Slate has a great
article by Michael Weiss about the political views of writer/director John Hughes, the man behind the definitive portrayals of 1980's teenagers, from Ferris Bueller's Day Off to Pretty in Pink to The Breakfast Club.
Hughes, though, was never quite the antagonist of the status quo he made himself out to be. He was actually a political conservative, and his portrayals of down-and-out youth rebellion had more to do with celebrating the moral victory of the underdog than with championing the underprivileged.
The only thing that's surprising about this is that Weiss is surprised. Those movies were teenage fairy tales. And in fairy tales, Cinderella doesn't marry the guy who drives the pumpkin coach. I'm a Ferris Bueller fan, myself, but I've always found it chilling when Sloane and Cameron are talking, as Ferris is entertaining everyone by performing in the parade:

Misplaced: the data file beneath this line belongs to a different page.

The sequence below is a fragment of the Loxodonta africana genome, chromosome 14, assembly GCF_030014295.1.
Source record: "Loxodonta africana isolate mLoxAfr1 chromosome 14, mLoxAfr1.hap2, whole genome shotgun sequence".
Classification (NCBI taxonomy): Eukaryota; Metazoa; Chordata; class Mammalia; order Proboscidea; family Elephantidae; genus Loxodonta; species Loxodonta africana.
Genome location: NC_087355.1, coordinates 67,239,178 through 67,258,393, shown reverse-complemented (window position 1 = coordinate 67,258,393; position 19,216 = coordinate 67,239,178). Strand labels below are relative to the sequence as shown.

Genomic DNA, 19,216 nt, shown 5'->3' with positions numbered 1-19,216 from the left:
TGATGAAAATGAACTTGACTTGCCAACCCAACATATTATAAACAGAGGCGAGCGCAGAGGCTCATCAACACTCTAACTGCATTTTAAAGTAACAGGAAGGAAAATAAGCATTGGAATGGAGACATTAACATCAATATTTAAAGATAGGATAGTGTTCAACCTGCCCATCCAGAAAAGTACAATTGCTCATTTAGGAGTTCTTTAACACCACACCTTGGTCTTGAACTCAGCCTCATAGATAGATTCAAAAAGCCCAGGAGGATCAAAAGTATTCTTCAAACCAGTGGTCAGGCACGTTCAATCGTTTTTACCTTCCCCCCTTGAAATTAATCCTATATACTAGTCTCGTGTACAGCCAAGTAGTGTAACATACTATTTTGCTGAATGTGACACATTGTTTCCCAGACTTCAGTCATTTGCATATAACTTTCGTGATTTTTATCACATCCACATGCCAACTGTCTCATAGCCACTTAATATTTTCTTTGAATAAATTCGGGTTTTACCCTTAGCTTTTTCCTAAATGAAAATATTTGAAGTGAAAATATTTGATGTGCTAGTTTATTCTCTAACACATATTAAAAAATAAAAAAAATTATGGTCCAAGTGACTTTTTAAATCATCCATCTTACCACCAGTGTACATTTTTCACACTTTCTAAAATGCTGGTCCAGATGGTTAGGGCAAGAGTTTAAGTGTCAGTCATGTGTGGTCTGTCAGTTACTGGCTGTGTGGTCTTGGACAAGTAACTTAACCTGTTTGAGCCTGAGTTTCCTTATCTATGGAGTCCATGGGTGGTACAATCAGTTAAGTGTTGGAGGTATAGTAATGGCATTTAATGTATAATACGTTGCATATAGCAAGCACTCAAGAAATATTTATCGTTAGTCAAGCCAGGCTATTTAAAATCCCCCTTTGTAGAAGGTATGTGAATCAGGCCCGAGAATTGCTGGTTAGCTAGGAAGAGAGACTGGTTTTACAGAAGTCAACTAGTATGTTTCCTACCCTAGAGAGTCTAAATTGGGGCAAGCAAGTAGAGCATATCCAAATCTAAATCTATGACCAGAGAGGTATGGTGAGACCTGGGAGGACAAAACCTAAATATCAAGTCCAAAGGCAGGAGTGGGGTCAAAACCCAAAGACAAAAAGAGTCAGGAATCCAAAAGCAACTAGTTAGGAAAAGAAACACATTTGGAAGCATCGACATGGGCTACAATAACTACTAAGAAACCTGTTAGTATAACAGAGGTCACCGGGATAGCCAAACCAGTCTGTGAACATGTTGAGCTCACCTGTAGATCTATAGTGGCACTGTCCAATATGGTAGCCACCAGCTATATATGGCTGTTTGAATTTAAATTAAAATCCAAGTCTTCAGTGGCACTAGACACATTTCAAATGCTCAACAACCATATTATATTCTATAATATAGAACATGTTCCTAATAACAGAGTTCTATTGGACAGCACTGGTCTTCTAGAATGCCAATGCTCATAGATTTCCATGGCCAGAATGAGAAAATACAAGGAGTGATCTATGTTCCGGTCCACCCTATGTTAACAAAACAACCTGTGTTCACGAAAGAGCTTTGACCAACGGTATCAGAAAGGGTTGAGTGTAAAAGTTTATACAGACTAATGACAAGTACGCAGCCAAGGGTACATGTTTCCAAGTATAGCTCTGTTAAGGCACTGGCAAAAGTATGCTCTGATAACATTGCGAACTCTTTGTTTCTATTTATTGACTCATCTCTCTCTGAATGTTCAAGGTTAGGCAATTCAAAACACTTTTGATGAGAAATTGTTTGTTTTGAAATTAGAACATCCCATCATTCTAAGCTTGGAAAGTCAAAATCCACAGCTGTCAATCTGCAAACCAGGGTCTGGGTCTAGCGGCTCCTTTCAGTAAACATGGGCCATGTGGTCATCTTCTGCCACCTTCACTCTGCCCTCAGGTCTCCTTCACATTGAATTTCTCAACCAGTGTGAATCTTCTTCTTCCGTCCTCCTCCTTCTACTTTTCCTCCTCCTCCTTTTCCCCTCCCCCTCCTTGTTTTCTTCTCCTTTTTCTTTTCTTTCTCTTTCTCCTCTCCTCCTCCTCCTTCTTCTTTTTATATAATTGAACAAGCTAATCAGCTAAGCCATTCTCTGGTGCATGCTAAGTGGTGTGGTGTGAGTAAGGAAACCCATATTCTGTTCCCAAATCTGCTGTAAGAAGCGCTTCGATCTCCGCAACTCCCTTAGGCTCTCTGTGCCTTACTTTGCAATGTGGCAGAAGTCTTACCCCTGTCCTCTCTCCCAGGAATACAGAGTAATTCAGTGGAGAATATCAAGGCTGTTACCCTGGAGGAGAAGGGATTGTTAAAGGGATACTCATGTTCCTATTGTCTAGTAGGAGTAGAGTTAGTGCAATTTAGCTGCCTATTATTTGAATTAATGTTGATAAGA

Sloane: What are you interested in?
Sloane: Me neither!
Subversive? Sure. On an individual basis. But the values of the movies are always rock-solid suburban. Oh, and is there anyone over the age of 14 who doesn't think that Andie would have been much better off with Duckie? (Duckie would have, too. Cryer deserves a lot better than being the Felix for Charlie Sheen's louche Oscar.)